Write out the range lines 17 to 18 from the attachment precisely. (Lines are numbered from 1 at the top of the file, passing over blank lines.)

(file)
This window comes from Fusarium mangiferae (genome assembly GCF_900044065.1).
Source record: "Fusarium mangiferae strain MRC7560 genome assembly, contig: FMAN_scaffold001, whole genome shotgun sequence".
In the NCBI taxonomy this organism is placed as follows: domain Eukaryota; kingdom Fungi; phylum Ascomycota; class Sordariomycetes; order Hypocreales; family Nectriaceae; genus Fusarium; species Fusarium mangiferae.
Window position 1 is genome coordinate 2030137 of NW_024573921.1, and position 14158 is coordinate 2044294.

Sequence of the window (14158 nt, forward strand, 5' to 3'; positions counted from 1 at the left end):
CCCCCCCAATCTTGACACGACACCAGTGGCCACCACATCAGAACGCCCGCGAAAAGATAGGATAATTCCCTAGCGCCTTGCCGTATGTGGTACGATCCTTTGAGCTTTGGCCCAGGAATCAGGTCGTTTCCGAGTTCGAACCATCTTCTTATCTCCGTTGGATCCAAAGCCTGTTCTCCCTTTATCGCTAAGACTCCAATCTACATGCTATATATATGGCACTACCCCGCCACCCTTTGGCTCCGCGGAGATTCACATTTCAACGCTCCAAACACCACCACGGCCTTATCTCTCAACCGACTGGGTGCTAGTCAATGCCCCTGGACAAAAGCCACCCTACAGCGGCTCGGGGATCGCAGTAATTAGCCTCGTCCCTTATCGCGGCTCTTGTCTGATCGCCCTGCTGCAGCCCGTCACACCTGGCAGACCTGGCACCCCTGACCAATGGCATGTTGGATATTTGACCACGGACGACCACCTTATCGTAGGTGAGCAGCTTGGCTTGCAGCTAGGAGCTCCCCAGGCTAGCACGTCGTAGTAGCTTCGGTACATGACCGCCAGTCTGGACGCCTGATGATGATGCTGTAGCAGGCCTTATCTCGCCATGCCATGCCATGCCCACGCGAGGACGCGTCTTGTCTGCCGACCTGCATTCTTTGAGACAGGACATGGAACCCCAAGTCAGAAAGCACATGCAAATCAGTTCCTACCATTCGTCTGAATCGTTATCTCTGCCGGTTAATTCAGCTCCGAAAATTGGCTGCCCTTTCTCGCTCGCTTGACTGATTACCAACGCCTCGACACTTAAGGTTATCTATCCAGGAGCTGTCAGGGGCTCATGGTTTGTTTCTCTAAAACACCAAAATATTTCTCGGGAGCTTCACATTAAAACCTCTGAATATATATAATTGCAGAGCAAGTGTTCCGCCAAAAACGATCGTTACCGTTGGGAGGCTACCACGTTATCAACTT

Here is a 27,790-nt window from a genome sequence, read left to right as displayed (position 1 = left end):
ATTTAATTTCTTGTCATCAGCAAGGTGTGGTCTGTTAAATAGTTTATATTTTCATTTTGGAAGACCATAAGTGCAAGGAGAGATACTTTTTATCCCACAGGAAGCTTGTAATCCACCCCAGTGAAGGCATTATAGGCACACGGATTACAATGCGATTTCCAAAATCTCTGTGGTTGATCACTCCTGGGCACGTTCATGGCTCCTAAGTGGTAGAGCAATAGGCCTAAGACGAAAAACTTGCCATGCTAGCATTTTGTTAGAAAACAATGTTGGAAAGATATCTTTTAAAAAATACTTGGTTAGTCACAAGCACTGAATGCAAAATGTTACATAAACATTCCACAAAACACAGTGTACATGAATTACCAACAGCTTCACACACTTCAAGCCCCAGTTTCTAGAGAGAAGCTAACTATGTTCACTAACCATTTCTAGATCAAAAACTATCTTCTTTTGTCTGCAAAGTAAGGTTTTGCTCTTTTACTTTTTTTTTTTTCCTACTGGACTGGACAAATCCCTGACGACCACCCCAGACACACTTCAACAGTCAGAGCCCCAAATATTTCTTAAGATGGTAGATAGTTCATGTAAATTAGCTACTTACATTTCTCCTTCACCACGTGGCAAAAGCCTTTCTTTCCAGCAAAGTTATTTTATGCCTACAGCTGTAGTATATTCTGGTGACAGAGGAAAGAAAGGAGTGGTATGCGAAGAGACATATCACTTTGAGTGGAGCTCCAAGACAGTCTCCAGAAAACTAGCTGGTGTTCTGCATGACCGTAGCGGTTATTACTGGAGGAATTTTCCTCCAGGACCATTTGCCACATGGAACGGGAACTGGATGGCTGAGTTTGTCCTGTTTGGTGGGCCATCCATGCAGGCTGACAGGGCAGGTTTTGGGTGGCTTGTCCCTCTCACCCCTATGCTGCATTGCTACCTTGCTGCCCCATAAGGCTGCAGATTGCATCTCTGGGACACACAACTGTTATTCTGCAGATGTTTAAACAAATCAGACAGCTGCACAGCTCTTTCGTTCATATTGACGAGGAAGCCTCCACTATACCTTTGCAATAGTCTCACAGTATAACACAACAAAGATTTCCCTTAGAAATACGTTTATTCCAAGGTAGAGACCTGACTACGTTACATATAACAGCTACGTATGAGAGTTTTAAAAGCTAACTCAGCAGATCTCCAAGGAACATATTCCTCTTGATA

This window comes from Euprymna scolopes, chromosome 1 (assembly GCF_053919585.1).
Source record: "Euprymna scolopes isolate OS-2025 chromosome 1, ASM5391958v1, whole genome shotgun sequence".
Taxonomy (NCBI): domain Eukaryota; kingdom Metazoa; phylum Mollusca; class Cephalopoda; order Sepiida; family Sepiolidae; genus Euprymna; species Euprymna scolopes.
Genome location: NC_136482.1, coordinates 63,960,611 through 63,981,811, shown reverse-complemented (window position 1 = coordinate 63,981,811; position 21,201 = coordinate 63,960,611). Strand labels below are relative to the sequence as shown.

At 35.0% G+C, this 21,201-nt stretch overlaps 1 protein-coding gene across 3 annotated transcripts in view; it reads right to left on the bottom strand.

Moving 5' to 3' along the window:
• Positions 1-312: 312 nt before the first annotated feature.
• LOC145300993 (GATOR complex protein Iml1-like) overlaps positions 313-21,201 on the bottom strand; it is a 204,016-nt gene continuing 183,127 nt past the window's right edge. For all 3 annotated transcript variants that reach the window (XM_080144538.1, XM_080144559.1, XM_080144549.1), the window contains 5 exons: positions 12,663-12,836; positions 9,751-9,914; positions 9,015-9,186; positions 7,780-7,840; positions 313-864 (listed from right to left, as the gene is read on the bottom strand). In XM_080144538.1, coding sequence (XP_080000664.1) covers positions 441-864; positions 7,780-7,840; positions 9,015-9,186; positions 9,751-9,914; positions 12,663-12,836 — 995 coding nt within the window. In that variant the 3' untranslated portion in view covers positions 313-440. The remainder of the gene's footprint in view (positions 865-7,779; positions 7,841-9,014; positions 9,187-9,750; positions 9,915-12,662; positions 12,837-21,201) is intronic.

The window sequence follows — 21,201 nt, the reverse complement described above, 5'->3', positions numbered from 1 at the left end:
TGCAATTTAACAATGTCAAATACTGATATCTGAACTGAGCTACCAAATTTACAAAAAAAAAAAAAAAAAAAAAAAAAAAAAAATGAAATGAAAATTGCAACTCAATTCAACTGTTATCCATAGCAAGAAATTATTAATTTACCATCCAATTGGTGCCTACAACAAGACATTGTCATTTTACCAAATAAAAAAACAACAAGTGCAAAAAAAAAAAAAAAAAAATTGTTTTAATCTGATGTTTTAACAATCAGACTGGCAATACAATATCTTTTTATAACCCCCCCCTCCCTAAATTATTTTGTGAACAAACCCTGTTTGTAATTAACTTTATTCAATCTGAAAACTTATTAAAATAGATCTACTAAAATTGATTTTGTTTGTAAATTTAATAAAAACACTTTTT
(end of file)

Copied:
The window sequence follows — 21,201 nt, the reverse complement described above, 5'->3', positions numbered from 1 at the left end:
TGCAATTTAACAATGTCAAATACTGATATCTGAACTGAGCTACCAAATTTACAAAAAAAAAAAAAAAAAAAAAAAAAAAAAAATGAAATGAAAATTGCAACTCAATTCAACTGTTATCCATAGCAAGAAATTATTAATTTACCATCCAATTGGTGCCTACAACAAGACATTGTCATTTTACCAAATAAAAAAACAACAAGTGCAAAAAAAAAAAAAAAAAAATTGTTTTAATCTGATGTTTTAACAATCAGACTGGCAATACAATATCTTTTTATAACCCCCCCCTCCCTAAATTATTTTGTGAACAAACCCTGTTTGTAATTAACTTTATTCAATCTGAAAACTTATTAAAATAGATCTACTAAAATTGATTTTGTTTGTAAATTTAATAAAAACACTTTTT